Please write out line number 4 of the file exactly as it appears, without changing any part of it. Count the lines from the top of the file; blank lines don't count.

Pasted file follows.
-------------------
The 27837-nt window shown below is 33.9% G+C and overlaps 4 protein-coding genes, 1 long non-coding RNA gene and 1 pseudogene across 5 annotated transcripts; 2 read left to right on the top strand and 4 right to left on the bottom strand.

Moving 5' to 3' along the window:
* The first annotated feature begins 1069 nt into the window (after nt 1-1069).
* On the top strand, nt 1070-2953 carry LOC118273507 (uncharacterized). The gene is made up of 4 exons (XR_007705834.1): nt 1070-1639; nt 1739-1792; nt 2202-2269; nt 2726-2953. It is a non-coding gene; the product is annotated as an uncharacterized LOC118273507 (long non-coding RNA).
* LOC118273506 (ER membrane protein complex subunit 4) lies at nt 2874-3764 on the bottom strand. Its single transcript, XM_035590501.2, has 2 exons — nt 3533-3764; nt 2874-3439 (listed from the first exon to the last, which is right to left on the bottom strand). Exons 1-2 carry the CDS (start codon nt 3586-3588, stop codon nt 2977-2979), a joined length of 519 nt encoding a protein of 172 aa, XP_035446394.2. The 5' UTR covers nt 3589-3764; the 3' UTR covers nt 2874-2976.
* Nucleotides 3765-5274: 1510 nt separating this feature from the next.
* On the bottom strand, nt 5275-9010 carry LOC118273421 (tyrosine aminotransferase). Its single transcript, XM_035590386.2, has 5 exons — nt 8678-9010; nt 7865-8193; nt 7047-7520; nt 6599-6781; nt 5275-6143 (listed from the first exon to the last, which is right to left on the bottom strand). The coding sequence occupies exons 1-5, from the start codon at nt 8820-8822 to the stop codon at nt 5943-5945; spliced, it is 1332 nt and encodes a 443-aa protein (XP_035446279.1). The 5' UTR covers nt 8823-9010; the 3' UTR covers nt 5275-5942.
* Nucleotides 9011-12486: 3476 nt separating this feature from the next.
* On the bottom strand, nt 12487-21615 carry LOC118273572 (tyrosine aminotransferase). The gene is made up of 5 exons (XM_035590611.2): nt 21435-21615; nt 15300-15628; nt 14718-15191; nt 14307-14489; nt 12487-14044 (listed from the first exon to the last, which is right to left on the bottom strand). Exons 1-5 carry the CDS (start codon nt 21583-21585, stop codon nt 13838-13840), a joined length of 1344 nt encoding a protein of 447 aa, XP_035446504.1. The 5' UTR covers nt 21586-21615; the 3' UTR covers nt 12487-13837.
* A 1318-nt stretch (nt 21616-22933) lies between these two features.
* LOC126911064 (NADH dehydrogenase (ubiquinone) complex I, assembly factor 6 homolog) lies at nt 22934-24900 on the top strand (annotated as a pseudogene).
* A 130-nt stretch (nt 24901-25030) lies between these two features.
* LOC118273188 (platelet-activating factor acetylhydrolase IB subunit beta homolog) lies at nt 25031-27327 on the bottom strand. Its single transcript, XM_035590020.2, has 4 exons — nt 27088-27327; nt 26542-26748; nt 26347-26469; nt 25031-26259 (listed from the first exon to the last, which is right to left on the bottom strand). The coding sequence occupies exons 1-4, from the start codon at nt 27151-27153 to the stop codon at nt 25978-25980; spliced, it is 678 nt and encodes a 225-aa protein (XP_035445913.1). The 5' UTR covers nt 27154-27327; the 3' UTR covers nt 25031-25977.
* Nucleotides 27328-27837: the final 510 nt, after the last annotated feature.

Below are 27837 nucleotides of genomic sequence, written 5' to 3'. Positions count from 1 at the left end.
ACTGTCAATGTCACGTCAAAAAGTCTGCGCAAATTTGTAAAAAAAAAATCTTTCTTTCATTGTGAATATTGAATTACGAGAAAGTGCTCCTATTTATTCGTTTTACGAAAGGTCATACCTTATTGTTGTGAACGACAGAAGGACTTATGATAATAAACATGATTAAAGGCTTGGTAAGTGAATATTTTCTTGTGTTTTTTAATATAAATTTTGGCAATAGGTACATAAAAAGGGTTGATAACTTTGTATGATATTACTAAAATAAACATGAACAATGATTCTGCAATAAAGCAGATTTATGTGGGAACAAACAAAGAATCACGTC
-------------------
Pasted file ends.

* On the top strand, nt 1070-2953 carry LOC118273507 (uncharacterized). The gene is made up of 4 exons (XR_007705834.1): nt 1070-1639; nt 1739-1792; nt 2202-2269; nt 2726-2953. It is a non-coding gene; the product is annotated as an uncharacterized LOC118273507 (long non-coding RNA).